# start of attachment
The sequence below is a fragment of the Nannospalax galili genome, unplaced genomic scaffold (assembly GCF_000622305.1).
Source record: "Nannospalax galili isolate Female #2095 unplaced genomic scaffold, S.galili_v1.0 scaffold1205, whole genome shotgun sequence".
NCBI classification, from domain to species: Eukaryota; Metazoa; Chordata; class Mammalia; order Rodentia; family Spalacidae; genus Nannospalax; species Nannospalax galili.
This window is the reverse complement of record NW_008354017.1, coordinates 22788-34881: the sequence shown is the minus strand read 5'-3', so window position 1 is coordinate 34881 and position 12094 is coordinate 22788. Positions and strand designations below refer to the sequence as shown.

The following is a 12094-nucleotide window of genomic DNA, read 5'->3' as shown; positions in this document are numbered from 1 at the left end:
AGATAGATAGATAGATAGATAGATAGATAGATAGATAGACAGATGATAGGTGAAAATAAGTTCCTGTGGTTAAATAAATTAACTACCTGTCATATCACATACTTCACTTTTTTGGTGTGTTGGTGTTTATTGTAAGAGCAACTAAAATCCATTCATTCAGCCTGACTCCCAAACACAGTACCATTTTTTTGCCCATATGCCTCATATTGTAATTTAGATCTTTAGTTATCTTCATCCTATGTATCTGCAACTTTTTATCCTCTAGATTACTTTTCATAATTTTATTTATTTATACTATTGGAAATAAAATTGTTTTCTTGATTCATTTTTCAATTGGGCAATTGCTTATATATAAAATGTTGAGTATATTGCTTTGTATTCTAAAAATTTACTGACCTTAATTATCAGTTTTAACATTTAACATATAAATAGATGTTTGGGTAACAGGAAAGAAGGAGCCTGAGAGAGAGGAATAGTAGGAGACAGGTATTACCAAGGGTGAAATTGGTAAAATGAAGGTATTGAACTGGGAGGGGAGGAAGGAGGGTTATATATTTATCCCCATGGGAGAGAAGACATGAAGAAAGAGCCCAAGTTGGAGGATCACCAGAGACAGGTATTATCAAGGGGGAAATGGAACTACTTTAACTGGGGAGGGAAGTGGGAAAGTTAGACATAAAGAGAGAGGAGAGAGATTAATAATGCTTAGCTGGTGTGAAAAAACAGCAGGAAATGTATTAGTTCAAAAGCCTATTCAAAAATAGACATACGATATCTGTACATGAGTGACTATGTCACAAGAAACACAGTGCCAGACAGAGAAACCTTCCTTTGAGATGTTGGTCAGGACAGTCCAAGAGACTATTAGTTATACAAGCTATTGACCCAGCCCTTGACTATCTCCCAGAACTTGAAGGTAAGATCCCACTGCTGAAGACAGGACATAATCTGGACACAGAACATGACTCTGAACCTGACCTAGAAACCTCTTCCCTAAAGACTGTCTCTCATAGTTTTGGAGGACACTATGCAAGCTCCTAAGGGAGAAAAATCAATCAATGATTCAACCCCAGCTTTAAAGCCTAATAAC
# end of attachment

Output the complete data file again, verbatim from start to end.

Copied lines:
The sequence below is a fragment of the Nannospalax galili genome, unplaced genomic scaffold (assembly GCF_000622305.1).
Source record: "Nannospalax galili isolate Female #2095 unplaced genomic scaffold, S.galili_v1.0 scaffold1205, whole genome shotgun sequence".
NCBI classification, from domain to species: Eukaryota; Metazoa; Chordata; class Mammalia; order Rodentia; family Spalacidae; genus Nannospalax; species Nannospalax galili.
This window is the reverse complement of record NW_008354017.1, coordinates 22788-34881: the sequence shown is the minus strand read 5'-3', so window position 1 is coordinate 34881 and position 12094 is coordinate 22788. Positions and strand designations below refer to the sequence as shown.

The following is a 12094-nucleotide window of genomic DNA, read 5'->3' as shown; positions in this document are numbered from 1 at the left end:
AGATAGATAGATAGATAGATAGATAGATAGATAGATAGACAGATGATAGGTGAAAATAAGTTCCTGTGGTTAAATAAATTAACTACCTGTCATATCACATACTTCACTTTTTTGGTGTGTTGGTGTTTATTGTAAGAGCAACTAAAATCCATTCATTCAGCCTGACTCCCAAACACAGTACCATTTTTTTGCCCATATGCCTCATATTGTAATTTAGATCTTTAGTTATCTTCATCCTATGTATCTGCAACTTTTTATCCTCTAGATTACTTTTCATAATTTTATTTATTTATACTATTGGAAATAAAATTGTTTTCTTGATTCATTTTTCAATTGGGCAATTGCTTATATATAAAATGTTGAGTATATTGCTTTGTATTCTAAAAATTTACTGACCTTAATTATCAGTTTTAACATTTAACATATAAATAGATGTTTGGGTAACAGGAAAGAAGGAGCCTGAGAGAGAGGAATAGTAGGAGACAGGTATTACCAAGGGTGAAATTGGTAAAATGAAGGTATTGAACTGGGAGGGGAGGAAGGAGGGTTATATATTTATCCCCATGGGAGAGAAGACATGAAGAAAGAGCCCAAGTTGGAGGATCACCAGAGACAGGTATTATCAAGGGGGAAATGGAACTACTTTAACTGGGGAGGGAAGTGGGAAAGTTAGACATAAAGAGAGAGGAGAGAGATTAATAATGCTTAGCTGGTGTGAAAAAACAGCAGGAAATGTATTAGTTCAAAAGCCTATTCAAAAATAGACATACGATATCTGTACATGAGTGACTATGTCACAAGAAACACAGTGCCAGACAGAGAAACCTTCCTTTGAGATGTTGGTCAGGACAGTCCAAGAGACTATTAGTTATACAAGCTATTGACCCAGCCCTTGACTATCTCCCAGAACTTGAAGGTAAGATCCCACTGCTGAAGACAGGACATAATCTGGACACAGAACATGACTCTGAACCTGACCTAGAAACCTCTTCCCTAAAGACTGTCTCTCATAGTTTTGGAGGACACTATGCAAGCTCCTAAGGGAGAAAAATCAATCAATGATTCAACCCCAGCTTTAAAGCCTAATAAC